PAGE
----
To Be Successful, Return to Basics

When the economy took a downturn at the start of the 1990s, my career — ironically, it’s headhunting — took a downturn, too. I have to admit I wasn’t ready for difficult times. But that rough patch was probably the best thing that could have happened to me. Today, amid another downturn, I’m sharing the lessons I learned with anyone who cares to listen.

In the 1980s, business was booming. My business was placing professionals in jobs in the interior-furnishings industry, and demand was high. But by 1990, the economy had cooled and — to put it clinically — our optimism had exceeded our circumstances. The parallels with today are obvious and, given the fall that so many have taken, a bit frightening. There was a tendency to ratchet up one’s lifestyle, forgo thrift and indulge extravagance. Nearly all of us did it, and the dip in the economy exposed our shortsightedness in painful ways.

My experience coming out of that downturn was so profound that I’ve sought to share it with others. I started a radio program about careers called “On the Job,” which is now nationally syndicated. What I teach (and some say preach) is that the qualities of a successful employee are largely the same traits you’d want in a good neighbor and a valued friend: perseverance, integrity and sincerity. The bottom line: if you can be a good friend, you can be a successful employee.

Am I a Pollyanna? Not really. Think about it: Nobody likes to work with an unreliable jerk.

On a daily basis, I’m asked what special skills it takes to move up in the “information economy,” and my answer is the same as it was in the “bricks and mortar” economy. Apart from whatever unique training and abilities that a job requires, the building blocks of success are the same across all industries. Resourcefulness, honesty, dedication, kindness and respect will always matter, and they can be acquired without going back to school or cracking a single book. It’s never too late or too early to begin practicing them.

Though I didn’t realize it until later, my parents had given me this insight at an early age.

I grew up in the 1970s, the eldest son of a blue-collar family in a white-collar town, Armonk, N.Y., where International Business Machines Corp. based its world headquarters. While our neighbors worked there, my father worked at the county newspaper as a pressman, pouring the lead for the type. While my dad worked the presses, my mother sold children’s shoes at a department store. My first job came when I was 14, at the local drugstore.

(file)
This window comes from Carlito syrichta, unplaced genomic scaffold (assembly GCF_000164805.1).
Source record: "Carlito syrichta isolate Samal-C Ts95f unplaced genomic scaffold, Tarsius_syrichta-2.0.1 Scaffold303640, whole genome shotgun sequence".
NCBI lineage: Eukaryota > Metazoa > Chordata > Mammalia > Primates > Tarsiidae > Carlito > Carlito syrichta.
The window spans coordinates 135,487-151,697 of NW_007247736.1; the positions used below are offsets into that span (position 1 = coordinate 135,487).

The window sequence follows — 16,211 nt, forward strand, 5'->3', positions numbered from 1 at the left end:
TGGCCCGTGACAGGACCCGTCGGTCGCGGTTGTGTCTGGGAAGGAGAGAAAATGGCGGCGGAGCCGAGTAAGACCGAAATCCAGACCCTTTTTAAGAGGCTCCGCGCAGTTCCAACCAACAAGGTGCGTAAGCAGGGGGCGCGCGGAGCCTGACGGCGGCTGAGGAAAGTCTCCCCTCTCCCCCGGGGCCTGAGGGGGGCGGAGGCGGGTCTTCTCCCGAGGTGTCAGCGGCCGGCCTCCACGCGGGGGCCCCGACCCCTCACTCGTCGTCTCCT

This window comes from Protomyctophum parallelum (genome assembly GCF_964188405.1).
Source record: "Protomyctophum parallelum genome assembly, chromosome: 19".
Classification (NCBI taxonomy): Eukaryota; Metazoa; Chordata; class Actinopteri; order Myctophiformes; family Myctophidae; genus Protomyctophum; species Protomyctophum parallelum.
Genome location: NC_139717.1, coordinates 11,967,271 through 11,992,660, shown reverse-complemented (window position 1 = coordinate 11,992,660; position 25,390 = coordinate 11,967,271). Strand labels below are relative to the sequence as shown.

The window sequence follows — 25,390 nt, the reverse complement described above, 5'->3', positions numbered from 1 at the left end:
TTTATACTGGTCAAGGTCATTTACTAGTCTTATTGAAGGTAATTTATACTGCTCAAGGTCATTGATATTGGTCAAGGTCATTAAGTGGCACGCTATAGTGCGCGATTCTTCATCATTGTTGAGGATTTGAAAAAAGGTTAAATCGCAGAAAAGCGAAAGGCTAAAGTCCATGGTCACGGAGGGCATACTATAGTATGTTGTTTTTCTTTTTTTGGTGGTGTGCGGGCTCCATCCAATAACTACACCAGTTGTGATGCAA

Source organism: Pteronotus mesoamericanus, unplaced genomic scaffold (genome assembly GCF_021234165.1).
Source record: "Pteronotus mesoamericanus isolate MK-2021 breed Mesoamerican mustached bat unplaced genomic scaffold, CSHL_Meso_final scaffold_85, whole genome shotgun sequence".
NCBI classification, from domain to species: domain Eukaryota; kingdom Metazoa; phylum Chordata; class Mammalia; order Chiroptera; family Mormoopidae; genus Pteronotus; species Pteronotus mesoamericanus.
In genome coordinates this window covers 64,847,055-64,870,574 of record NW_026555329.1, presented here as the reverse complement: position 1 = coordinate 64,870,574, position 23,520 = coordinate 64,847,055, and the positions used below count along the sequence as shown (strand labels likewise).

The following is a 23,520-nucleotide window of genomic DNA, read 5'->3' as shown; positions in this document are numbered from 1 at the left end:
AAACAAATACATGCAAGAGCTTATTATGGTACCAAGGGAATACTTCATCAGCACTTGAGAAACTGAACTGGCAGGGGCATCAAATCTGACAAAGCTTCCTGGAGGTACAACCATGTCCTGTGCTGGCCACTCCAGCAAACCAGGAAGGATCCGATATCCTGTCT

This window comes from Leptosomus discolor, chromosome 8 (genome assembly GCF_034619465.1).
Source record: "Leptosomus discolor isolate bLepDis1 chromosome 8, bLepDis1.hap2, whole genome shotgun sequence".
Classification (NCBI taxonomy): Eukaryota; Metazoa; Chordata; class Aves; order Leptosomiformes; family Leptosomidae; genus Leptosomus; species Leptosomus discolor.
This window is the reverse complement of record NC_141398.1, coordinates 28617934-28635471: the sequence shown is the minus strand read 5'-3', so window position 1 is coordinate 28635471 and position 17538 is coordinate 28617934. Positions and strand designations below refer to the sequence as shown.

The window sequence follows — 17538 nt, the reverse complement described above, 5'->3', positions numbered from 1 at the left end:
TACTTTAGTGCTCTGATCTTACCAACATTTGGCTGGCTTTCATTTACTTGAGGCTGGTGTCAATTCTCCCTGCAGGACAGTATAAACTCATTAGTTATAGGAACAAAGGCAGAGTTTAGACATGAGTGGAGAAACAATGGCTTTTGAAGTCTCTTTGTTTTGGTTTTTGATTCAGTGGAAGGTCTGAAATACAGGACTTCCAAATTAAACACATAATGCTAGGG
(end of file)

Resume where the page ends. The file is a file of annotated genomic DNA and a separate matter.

On my first day of work, I showed up in my shiny suit, filled to the brim with ambition and angling to run the register. The owner had other plans. First, he showed me and my shiny suit around the store, then he led me past the gleaming cash register and down a long stairway to… the stockroom. My brilliant career had begun. When I arrived each day after school, I was to replenish the shelves with shampoo, laxatives, tampons and other choice items among the finest in disco-era hygiene and hair-care products.

I was mortified that I wasn’t starting at the top, behind that snappy register; and that my schoolmates might come wandering into the store to find their friend stacking Kotex (and as a 14-year-old boy, that particular type of public embarrassment can cause one to reconsider just about anything). But I remembered why I had applied for the job in the first place: There were things that I wanted, and the only way to get them was to apply myself, to swallow a little embarrassment (which, thankfully, never came) and to remember first and foremost that my goals mattered.

My parents’ work ethic served me well and still does to this day. In fact, it’s what I “preach” day after day to the people who call my radio show, buttonhole me in airports and write to me about their workplace crises. A successful person adheres to a few basic principles: Work hard, show up on time, be polite and respectful, know what you’re doing, and stick with it.

People who abide by these principles don’t stay up nights worried about what’s next. They know that surviving a downturn tomorrow means preparing for a downturn today. Fortunately, that preparation largely involves taking steps that fortify and enrich your standing in the job you already hold.

I practice what I preach, and I’m just vain enough to believe that the rest of the world should as well. The people who enjoy career success are the same people who make the world a little nicer place in which to live. They build their reputation on real achievement and honesty. They dedicate themselves to doing well where they are, not just to reaching the next step up the ladder. They make the best of difficult situations, change what they can and accept what they can’t. They share credit, take responsibility and show respect.

It’s a simple formula for getting ahead, though not always the easiest to practice. Hard work and doing the right thing rarely are. But ask successful people and they will tell you: This is one way up in the world that comes with as solid a guarantee as you’ll ever find. It’s always been that way, and it always will be.

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